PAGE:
How African continent has embraced Huawei

By Joyce Chimbi Source:Global Times Published: 2019/3/3 19:42:55

Illustration: Liu Rui/GT


Going by recent developments that have seen the US, Australia and Japan ban Huawei from providing 5G technology, it is natural to assume that China's leading tech business is in the eye of a storm. 

In Africa, this is not the case with the tech giant. The controversy around Huawei could not be further from the reality for African governments or the people who have embraced its low cost-high quality products.

To say that Huawei has struck the right chord in the African market is an understatement. 

Working with local brands, the Chinese company has been able to deliver products that are targeted at the technological needs of developing countries. 

Currently, Huawei is the fastest growing smartphone brand in Africa.

Generally, Huawei prices its products five to 15 percent lower than its European competitors Nokia and Ericsson. 

It is little wonder then that South Africans are, for instance, buying more Huawei mobile phones than iPhones and it is expected that the Chinese brand will soon outdo Samsung.

The controversial Huawei ban has been driven by alleged security concerns ranging from spying suspicion to intellectual property theft by the Chinese multinational. 

Huawei has been accused of allowing the Chinese government to use its devices to spy on the US. So far, these are just allegations.

There are those who believe that this is a strategy to push out Huawei from lucrative deals as the world moves to the next generation network - 5G.

African governments have relied on Chinese companies including Huawei to develop their technology infrastructure. The Chinese firm is among the top three telecommunications companies operating across the continent.

Due to its strategic pricing, Huawei is a go-to company for struggling African governments with huge budget deficits, which are determined not to be left behind as the world embraces more advanced technology.

Huawei first began operations in Kenya in 1998 and has made inroads in at least 40 African countries for the last 20 years. 

One of the reasons why the brand is so strong in Africa is the company's vision to work with countries with a GDP per capita similar to China's or lower.

Second, China-Africa relations run deep. Strong economic ties exist between China and the continent in which countries need to embrace scaled up technologies to accelerate development.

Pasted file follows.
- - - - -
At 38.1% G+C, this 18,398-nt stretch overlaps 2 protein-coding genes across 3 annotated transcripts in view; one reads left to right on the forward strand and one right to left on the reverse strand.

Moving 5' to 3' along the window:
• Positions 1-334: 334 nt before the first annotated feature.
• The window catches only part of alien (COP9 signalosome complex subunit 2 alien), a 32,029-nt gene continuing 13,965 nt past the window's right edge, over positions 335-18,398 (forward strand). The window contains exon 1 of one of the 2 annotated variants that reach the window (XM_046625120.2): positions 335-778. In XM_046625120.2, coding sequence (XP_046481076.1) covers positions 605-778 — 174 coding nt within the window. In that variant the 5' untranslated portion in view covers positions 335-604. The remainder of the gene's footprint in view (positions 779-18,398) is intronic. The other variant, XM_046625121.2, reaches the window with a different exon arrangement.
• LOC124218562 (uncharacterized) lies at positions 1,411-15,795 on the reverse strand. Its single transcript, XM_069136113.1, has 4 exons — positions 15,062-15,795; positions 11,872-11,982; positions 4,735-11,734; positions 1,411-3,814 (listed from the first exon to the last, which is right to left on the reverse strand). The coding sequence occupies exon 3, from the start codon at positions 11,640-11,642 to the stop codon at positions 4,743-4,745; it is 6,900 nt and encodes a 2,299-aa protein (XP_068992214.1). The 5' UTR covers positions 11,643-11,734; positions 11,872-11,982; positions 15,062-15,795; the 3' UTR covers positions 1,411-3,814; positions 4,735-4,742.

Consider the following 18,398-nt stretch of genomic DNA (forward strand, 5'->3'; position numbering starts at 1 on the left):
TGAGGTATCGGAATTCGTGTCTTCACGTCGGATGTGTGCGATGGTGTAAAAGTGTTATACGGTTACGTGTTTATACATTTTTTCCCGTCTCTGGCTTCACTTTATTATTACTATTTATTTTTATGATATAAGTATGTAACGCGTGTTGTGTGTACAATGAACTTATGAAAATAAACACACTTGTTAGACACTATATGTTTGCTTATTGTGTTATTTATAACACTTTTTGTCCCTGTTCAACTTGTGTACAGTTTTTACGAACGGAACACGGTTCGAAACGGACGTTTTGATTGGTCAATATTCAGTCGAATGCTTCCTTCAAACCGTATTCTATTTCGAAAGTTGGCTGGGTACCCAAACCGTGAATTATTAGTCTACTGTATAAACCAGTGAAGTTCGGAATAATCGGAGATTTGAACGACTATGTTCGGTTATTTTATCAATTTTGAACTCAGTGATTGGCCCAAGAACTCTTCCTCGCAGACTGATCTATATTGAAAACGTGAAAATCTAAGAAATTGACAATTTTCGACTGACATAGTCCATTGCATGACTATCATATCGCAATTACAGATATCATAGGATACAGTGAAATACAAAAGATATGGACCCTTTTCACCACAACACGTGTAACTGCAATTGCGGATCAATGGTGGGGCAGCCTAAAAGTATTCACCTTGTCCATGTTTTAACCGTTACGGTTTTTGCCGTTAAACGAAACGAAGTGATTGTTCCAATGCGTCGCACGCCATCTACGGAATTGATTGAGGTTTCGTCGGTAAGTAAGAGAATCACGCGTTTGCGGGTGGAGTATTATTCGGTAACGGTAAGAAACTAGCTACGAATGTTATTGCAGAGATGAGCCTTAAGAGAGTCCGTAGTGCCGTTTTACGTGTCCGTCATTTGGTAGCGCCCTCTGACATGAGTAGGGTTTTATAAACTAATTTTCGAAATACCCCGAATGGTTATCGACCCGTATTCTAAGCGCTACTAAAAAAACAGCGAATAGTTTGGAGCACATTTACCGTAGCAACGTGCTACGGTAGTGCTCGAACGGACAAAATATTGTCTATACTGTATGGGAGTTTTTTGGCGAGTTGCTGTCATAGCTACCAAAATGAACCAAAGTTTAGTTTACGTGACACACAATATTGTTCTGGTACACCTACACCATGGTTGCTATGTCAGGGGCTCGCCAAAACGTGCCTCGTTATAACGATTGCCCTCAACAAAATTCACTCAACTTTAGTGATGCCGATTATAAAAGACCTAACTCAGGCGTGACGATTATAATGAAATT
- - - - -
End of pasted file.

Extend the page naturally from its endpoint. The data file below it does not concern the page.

Huawei has invested heavily in the backbone of Africa's technology infrastructure. So far, Huawei and ZTE Corporation have established at least 50 third-generation (3G) telecom networks in more than 36 African countries. The two Chinese firms have built e-government networks in at least 30 African countries.

In Kenya for instance, e-government systems have enabled citizens to access key services in a more timely, efficient and effective manner.

Controversy around data breach and intellectual property theft does not seem to be a primary concern in the Sino-Africa equation. 

The continent has relied heavily on Chinese companies, Huawei included, to upgrade from third generation to the widely used 4G network.

The company has clearly articulated its vision for Africa's technologies which includes enabling 100 percent of businesses to be cloud based by 2025. 

This means businesses can operate remotely, reducing the need for physical infrastructure, which lowers both investment and operational costs.

Huawei is undertaking trials for 5G rollout with Africa's largest telecom firms such as Kenya's Safaricom. This is again in line with finding local solutions to country-specific technological problems and gaps. 

So far, the Chinese company has signed at least 22 commercial contracts for a 5G technology upgrade and is working with over 50 network carriers on 5G commercial tests across the continent.

That is not all. Huawei products find favor with both governments and the masses. 

Huawei products camera system is a hit on the continent for enabling people document memorable life moments without necessarily relying on larger, bulkier and expensive photography equipment.

These cameras have also enabled young African millennials to make a living through social media platforms.  

Access to affordable and quality camera phones has boosted the number of video bloggers who are finding creative ways to build their own personal brands. 

A strong personal brand means that bigger names can engage them for social media marketing.

Importantly, everything is connected. A 5G technology upgrade is expected to work hand in hand with China's Belt and Road Initiative to deliver a revolutionary economic vision. 

For struggling developing countries across Africa, it is a package deal that is simply too good to turn down.

The author is a Kenya-based journalist. opinion@globaltimes.com.cn

Posted in: VIEWPOINT

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